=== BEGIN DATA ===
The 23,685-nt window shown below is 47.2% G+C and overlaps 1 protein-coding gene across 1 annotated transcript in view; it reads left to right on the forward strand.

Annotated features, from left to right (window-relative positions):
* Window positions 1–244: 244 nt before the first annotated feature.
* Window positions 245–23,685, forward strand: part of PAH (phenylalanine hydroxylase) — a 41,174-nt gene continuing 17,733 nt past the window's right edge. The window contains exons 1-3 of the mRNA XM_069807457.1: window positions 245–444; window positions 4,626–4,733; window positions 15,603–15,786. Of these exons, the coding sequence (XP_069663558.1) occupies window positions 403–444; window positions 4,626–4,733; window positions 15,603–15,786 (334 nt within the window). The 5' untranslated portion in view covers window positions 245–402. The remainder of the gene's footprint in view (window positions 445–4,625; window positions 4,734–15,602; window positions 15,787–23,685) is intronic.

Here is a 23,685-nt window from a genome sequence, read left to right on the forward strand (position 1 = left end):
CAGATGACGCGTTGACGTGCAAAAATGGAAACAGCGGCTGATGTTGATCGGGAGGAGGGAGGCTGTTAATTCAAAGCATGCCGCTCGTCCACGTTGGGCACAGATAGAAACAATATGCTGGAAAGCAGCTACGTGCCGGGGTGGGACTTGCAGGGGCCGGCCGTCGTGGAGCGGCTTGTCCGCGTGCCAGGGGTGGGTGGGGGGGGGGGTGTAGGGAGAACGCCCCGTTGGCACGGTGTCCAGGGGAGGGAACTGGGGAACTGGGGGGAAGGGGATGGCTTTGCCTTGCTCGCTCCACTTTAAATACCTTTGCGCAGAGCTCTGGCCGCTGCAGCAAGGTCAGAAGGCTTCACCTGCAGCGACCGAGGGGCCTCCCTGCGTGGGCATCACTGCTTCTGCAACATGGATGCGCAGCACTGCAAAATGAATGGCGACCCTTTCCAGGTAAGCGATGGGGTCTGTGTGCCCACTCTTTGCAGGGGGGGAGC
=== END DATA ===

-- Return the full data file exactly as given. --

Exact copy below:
The 23,685-nt window shown below is 47.2% G+C and overlaps 1 protein-coding gene across 1 annotated transcript in view; it reads left to right on the forward strand.

Annotated features, from left to right (window-relative positions):
* Window positions 1–244: 244 nt before the first annotated feature.
* Window positions 245–23,685, forward strand: part of PAH (phenylalanine hydroxylase) — a 41,174-nt gene continuing 17,733 nt past the window's right edge. The window contains exons 1-3 of the mRNA XM_069807457.1: window positions 245–444; window positions 4,626–4,733; window positions 15,603–15,786. Of these exons, the coding sequence (XP_069663558.1) occupies window positions 403–444; window positions 4,626–4,733; window positions 15,603–15,786 (334 nt within the window). The 5' untranslated portion in view covers window positions 245–402. The remainder of the gene's footprint in view (window positions 445–4,625; window positions 4,734–15,602; window positions 15,787–23,685) is intronic.

Here is a 23,685-nt window from a genome sequence, read left to right on the forward strand (position 1 = left end):
CAGATGACGCGTTGACGTGCAAAAATGGAAACAGCGGCTGATGTTGATCGGGAGGAGGGAGGCTGTTAATTCAAAGCATGCCGCTCGTCCACGTTGGGCACAGATAGAAACAATATGCTGGAAAGCAGCTACGTGCCGGGGTGGGACTTGCAGGGGCCGGCCGTCGTGGAGCGGCTTGTCCGCGTGCCAGGGGTGGGTGGGGGGGGGGGTGTAGGGAGAACGCCCCGTTGGCACGGTGTCCAGGGGAGGGAACTGGGGAACTGGGGGGAAGGGGATGGCTTTGCCTTGCTCGCTCCACTTTAAATACCTTTGCGCAGAGCTCTGGCCGCTGCAGCAAGGTCAGAAGGCTTCACCTGCAGCGACCGAGGGGCCTCCCTGCGTGGGCATCACTGCTTCTGCAACATGGATGCGCAGCACTGCAAAATGAATGGCGACCCTTTCCAGGTAAGCGATGGGGTCTGTGTGCCCACTCTTTGCAGGGGGGGAGC